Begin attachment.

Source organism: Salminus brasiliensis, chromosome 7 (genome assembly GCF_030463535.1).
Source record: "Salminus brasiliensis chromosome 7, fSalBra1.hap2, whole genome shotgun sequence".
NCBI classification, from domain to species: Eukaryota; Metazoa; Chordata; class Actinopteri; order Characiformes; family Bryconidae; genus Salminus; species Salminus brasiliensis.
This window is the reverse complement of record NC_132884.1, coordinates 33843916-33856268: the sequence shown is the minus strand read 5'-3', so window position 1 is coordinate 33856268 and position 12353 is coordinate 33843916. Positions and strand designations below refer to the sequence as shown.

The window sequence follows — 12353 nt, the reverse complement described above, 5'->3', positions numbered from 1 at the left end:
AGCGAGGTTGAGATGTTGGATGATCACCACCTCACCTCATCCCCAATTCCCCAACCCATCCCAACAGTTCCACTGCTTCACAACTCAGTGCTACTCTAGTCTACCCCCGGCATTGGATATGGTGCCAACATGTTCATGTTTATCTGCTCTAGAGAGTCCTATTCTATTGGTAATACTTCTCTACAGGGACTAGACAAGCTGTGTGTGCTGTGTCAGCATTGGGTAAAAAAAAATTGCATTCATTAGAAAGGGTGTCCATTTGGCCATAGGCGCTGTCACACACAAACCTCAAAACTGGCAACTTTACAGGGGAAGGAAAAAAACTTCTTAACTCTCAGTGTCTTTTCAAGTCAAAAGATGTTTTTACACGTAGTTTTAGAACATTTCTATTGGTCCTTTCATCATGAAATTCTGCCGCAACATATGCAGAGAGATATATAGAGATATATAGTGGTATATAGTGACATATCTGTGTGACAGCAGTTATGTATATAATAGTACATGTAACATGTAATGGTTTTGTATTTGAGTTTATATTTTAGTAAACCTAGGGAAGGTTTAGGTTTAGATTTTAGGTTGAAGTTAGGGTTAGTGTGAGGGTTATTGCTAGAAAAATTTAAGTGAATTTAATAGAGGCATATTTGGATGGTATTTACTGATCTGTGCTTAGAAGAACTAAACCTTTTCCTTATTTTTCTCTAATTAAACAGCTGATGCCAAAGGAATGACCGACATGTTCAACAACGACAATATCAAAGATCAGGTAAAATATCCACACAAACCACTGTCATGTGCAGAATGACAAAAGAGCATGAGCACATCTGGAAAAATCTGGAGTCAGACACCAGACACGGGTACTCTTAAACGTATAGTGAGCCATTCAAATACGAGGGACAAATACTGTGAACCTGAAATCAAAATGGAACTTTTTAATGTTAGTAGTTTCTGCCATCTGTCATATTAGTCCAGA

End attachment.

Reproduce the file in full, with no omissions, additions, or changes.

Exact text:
Source organism: Salminus brasiliensis, chromosome 7 (genome assembly GCF_030463535.1).
Source record: "Salminus brasiliensis chromosome 7, fSalBra1.hap2, whole genome shotgun sequence".
NCBI classification, from domain to species: Eukaryota; Metazoa; Chordata; class Actinopteri; order Characiformes; family Bryconidae; genus Salminus; species Salminus brasiliensis.
This window is the reverse complement of record NC_132884.1, coordinates 33843916-33856268: the sequence shown is the minus strand read 5'-3', so window position 1 is coordinate 33856268 and position 12353 is coordinate 33843916. Positions and strand designations below refer to the sequence as shown.

The window sequence follows — 12353 nt, the reverse complement described above, 5'->3', positions numbered from 1 at the left end:
AGCGAGGTTGAGATGTTGGATGATCACCACCTCACCTCATCCCCAATTCCCCAACCCATCCCAACAGTTCCACTGCTTCACAACTCAGTGCTACTCTAGTCTACCCCCGGCATTGGATATGGTGCCAACATGTTCATGTTTATCTGCTCTAGAGAGTCCTATTCTATTGGTAATACTTCTCTACAGGGACTAGACAAGCTGTGTGTGCTGTGTCAGCATTGGGTAAAAAAAAATTGCATTCATTAGAAAGGGTGTCCATTTGGCCATAGGCGCTGTCACACACAAACCTCAAAACTGGCAACTTTACAGGGGAAGGAAAAAAACTTCTTAACTCTCAGTGTCTTTTCAAGTCAAAAGATGTTTTTACACGTAGTTTTAGAACATTTCTATTGGTCCTTTCATCATGAAATTCTGCCGCAACATATGCAGAGAGATATATAGAGATATATAGTGGTATATAGTGACATATCTGTGTGACAGCAGTTATGTATATAATAGTACATGTAACATGTAATGGTTTTGTATTTGAGTTTATATTTTAGTAAACCTAGGGAAGGTTTAGGTTTAGATTTTAGGTTGAAGTTAGGGTTAGTGTGAGGGTTATTGCTAGAAAAATTTAAGTGAATTTAATAGAGGCATATTTGGATGGTATTTACTGATCTGTGCTTAGAAGAACTAAACCTTTTCCTTATTTTTCTCTAATTAAACAGCTGATGCCAAAGGAATGACCGACATGTTCAACAACGACAATATCAAAGATCAGGTAAAATATCCACACAAACCACTGTCATGTGCAGAATGACAAAAGAGCATGAGCACATCTGGAAAAATCTGGAGTCAGACACCAGACACGGGTACTCTTAAACGTATAGTGAGCCATTCAAATACGAGGGACAAATACTGTGAACCTGAAATCAAAATGGAACTTTTTAATGTTAGTAGTTTCTGCCATCTGTCATATTAGTCCAGA